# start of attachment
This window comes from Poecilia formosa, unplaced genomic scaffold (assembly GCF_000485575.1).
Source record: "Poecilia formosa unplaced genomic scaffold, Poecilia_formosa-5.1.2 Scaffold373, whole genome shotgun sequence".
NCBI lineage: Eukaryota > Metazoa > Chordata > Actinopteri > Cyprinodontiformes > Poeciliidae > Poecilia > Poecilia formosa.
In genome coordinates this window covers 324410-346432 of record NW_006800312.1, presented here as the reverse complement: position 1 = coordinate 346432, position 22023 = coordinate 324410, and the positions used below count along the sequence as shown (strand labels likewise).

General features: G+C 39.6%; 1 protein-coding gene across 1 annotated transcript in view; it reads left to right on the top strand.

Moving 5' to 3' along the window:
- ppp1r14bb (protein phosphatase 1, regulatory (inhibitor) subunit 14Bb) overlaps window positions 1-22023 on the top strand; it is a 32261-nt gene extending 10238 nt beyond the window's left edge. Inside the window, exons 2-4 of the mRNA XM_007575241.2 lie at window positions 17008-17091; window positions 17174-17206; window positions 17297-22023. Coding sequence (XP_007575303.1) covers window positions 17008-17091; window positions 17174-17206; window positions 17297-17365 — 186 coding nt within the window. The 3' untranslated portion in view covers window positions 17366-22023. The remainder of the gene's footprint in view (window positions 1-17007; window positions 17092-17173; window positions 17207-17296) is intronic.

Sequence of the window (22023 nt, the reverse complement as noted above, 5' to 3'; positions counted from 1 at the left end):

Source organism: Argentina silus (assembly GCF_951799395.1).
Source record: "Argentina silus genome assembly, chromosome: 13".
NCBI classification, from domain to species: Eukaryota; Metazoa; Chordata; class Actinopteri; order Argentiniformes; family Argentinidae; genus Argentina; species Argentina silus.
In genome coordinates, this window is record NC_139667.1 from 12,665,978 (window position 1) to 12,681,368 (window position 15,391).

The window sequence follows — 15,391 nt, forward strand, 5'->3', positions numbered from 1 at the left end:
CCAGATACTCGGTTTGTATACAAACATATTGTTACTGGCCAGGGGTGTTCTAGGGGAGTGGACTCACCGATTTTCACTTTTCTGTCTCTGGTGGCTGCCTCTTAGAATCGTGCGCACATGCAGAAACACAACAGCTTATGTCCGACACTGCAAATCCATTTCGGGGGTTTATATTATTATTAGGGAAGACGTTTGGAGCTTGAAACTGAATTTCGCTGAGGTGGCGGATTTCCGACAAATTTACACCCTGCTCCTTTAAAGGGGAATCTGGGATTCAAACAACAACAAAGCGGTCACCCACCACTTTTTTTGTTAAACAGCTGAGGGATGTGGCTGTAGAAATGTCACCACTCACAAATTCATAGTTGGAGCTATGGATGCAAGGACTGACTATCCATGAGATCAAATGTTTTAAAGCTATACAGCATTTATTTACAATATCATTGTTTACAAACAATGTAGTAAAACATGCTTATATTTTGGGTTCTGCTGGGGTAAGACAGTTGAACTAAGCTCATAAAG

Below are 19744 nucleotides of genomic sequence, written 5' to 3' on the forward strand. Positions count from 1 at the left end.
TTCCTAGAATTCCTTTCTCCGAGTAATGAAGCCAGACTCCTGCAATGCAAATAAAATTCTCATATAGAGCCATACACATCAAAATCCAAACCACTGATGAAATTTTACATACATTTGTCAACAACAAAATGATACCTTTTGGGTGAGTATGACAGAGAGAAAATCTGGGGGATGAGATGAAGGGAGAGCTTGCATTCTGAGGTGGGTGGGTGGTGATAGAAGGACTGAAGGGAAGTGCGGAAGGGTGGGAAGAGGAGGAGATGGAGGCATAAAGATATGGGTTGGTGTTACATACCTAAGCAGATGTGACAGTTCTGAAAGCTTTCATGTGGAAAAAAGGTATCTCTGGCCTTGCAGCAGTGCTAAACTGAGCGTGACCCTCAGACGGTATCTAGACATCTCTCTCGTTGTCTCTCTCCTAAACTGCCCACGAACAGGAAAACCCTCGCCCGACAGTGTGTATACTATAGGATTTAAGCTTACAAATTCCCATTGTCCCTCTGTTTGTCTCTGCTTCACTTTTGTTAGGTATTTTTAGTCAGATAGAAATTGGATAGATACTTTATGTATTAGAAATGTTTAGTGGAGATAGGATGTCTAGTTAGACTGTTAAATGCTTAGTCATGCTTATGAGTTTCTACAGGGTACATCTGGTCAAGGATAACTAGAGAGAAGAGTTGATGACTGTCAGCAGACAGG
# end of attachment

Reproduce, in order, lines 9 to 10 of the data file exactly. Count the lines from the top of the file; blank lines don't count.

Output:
Source organism: Argentina silus (assembly GCF_951799395.1).
Source record: "Argentina silus genome assembly, chromosome: 13".